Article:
I send Amelia zipping down Green Street, then tweak the controls so she makes a smooth, gliding right onto 19th Street. Turns are the hardest thing to master. Play with the buttons too much, and whammo, you’re kissing a brick wall.

When I want to play it safe, I take Amelia over the rooftops. But up there, it’s too hard to see what all the people with real lives are doing. So I try to keep her no more than two stories above the sidewalk.

Amelia zooms down 19th Street, toward the Free Library. Along this path there’s a stunning amount of new construction—condos and restaurants, mostly. It’s crazy how fast this stuff goes up. Sometimes I send Amelia out and I really have to study the images on my phone to figure out where the heck we are.

But instead of checking out the cranes and the construction guys—who don’t catcall or wolf-whistle at a drone, by the way—I steer Amelia to one of my favorite places in the neighborhood: the old Philadelphia & Reading Viaduct that’s currently under construction.

Most Philadelphians have no idea this thing is in progress. That’s because its only access point is an unmarked opening on the block between Hamilton and Callowhill on 19th Street. But go past the caution signs…and it’s basically a wonderland up there. And in the daytime, it’s all mine.

I only happened upon it last month, and it took me a few weeks to work up the courage to fly Amelia directly above it. Even now, the very idea sends a flutter through my nervous system. Back in the late 1800s, it was a bustling railway that would carry steel to the Baldwin Locomotive factory. But then the twentieth century happened and it was no longer used. By the 1990s, the tracks were torn up for scrap. A few years ago, a group petitioned the Reading Railroad to turn the area into a public green space. In the meantime, however, they’ve sealed it off.

Too bad they can’t seal it off from Amelia…

From above the abandoned space, I watch the sunlight cast its rays through the sidewalk grates. It’s dim in the early morning light, but the space is brightened by the wild plant life that’s already started to grow here. Some quick googling helped me identify the goldenrod, foxglove trees, and even a weird Southern magnolia that sprouted up in a lonely corner, as if in defiance of the northern climate. It’s amazing.

Each time I visit, I push Amelia a bit further. I move her along the viaduct, hoping to catch a glimpse of something new.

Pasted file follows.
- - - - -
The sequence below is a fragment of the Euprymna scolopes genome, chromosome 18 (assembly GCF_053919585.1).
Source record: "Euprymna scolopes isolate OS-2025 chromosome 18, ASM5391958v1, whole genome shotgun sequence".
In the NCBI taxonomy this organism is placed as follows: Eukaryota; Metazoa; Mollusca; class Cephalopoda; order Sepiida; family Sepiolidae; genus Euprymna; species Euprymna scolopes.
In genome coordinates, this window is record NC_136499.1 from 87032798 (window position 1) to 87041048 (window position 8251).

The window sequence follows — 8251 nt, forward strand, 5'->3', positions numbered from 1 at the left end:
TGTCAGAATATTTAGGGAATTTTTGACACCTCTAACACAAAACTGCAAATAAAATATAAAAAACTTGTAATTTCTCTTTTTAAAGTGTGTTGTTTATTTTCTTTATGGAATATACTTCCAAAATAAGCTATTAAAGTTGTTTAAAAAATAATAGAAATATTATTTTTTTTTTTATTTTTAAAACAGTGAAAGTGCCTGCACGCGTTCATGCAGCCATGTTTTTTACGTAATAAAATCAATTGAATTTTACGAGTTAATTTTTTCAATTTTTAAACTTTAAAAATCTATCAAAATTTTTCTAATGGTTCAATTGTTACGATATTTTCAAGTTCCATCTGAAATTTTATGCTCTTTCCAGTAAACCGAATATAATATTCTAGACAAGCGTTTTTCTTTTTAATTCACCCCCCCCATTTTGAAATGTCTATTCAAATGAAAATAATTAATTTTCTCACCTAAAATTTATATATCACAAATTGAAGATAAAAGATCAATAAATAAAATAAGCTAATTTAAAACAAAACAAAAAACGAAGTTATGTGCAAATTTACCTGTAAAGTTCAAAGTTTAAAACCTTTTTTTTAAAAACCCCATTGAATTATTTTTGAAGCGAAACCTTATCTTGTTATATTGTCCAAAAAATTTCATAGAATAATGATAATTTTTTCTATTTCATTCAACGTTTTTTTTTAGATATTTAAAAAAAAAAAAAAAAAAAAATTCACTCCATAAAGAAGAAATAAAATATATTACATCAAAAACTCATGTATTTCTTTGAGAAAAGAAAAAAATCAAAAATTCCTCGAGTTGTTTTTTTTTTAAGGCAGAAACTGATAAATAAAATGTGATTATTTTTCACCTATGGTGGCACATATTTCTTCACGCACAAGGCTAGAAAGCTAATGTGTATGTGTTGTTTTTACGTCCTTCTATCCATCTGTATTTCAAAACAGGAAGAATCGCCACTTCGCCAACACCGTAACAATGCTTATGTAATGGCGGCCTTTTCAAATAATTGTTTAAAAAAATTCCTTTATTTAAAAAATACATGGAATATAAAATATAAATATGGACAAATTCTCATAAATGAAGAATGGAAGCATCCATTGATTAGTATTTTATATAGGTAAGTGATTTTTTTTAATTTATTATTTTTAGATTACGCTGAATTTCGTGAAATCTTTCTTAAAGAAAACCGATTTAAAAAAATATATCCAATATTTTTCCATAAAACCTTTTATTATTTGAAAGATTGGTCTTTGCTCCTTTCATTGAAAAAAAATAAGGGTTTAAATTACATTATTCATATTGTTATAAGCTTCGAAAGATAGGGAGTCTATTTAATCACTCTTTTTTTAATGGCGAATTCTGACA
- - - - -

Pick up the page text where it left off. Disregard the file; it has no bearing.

Today does not disappoint.

Shockingly, there are two people here, right off the main chasm in clear violation of SEPTA rules. Now I’m sure urban spelunkers explore this place all the time, but I’ve never seen anyone here in the daylight hours. What could they be doing?

I pilot Amelia into a kind of hover mode up in the sky. I don’t want to get too close and spook the people.

Keeping Amelia steady, I zoom in with her camera to take a better look. Are they punks, here to tag the construction signs along the viaduct? Or perhaps they’re lovers who have snuck away for an early morning tryst?

Standing on the rock-strewn ground is a woman in business attire…and a few feet away, there’s a man on his knees. If this is a tryst, it’s clear who’s boss in this relationship.

“Steady, girl,” I tell Amelia, as if she can hear me. I zoom in closer, which pixelates the image a little. “I promise, if things get racy, I’ll pull you out of there. Don’t want you scandalized.”


On Sale
Mar 7, 2017
Page Count
144 pages

James Patterson

About the Author

James Patterson is the world’s bestselling author, best known for his many enduring fictional characters and series, including Alex Cross, the Women’s Murder Club, Michael Bennett, Maximum Ride, Middle School, I Funny, and Jacky Ha-Ha. Patterson’s writing career is characterized by a single mission: to prove to everyone, from children to adults, that there is no such thing as a person who “doesn’t like to read,” only people who haven’t found the right book. He’s given over a million books to schoolkids and over forty million dollars to support education, and endowed over five thousand college scholarships for teachers. He writes full-time and lives in Florida with his family.